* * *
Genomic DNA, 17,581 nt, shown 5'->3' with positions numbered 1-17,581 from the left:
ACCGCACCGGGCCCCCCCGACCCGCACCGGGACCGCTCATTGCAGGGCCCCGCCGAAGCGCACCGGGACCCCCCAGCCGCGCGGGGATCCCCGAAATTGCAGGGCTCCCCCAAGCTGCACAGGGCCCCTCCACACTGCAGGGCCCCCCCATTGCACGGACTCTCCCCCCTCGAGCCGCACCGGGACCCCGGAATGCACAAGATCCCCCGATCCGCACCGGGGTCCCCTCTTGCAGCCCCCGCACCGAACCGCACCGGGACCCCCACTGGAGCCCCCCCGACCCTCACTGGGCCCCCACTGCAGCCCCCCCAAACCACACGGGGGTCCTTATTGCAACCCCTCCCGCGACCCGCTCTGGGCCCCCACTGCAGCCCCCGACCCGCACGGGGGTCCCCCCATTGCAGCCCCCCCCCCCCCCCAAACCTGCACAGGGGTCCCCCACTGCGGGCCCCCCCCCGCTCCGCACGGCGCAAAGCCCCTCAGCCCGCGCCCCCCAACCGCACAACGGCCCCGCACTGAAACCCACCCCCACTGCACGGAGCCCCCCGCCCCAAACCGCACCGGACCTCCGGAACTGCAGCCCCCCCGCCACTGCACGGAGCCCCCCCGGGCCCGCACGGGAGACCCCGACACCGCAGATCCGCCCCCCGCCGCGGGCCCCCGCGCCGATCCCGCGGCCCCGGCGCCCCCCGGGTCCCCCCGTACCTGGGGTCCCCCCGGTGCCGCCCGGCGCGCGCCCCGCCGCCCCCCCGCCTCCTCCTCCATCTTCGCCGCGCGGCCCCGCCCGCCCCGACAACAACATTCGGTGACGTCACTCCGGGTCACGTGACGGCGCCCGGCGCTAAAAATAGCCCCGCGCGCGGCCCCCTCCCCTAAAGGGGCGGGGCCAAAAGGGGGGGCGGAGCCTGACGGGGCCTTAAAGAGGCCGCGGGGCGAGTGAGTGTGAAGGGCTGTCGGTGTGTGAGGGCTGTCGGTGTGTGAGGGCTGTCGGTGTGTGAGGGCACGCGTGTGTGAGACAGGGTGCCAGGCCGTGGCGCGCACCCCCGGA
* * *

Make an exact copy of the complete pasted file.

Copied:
Genomic DNA, 17,581 nt, shown 5'->3' with positions numbered 1-17,581 from the left:
ACCGCACCGGGCCCCCCCGACCCGCACCGGGACCGCTCATTGCAGGGCCCCGCCGAAGCGCACCGGGACCCCCCAGCCGCGCGGGGATCCCCGAAATTGCAGGGCTCCCCCAAGCTGCACAGGGCCCCTCCACACTGCAGGGCCCCCCCATTGCACGGACTCTCCCCCCTCGAGCCGCACCGGGACCCCGGAATGCACAAGATCCCCCGATCCGCACCGGGGTCCCCTCTTGCAGCCCCCGCACCGAACCGCACCGGGACCCCCACTGGAGCCCCCCCGACCCTCACTGGGCCCCCACTGCAGCCCCCCCAAACCACACGGGGGTCCTTATTGCAACCCCTCCCGCGACCCGCTCTGGGCCCCCACTGCAGCCCCCGACCCGCACGGGGGTCCCCCCATTGCAGCCCCCCCCCCCCCCCAAACCTGCACAGGGGTCCCCCACTGCGGGCCCCCCCCCGCTCCGCACGGCGCAAAGCCCCTCAGCCCGCGCCCCCCAACCGCACAACGGCCCCGCACTGAAACCCACCCCCACTGCACGGAGCCCCCCGCCCCAAACCGCACCGGACCTCCGGAACTGCAGCCCCCCCGCCACTGCACGGAGCCCCCCCGGGCCCGCACGGGAGACCCCGACACCGCAGATCCGCCCCCCGCCGCGGGCCCCCGCGCCGATCCCGCGGCCCCGGCGCCCCCCGGGTCCCCCCGTACCTGGGGTCCCCCCGGTGCCGCCCGGCGCGCGCCCCGCCGCCCCCCCGCCTCCTCCTCCATCTTCGCCGCGCGGCCCCGCCCGCCCCGACAACAACATTCGGTGACGTCACTCCGGGTCACGTGACGGCGCCCGGCGCTAAAAATAGCCCCGCGCGCGGCCCCCTCCCCTAAAGGGGCGGGGCCAAAAGGGGGGGCGGAGCCTGACGGGGCCTTAAAGAGGCCGCGGGGCGAGTGAGTGTGAAGGGCTGTCGGTGTGTGAGGGCTGTCGGTGTGTGAGGGCTGTCGGTGTGTGAGGGCACGCGTGTGTGAGACAGGGTGCCAGGCCGTGGCGCGCACCCCCGGA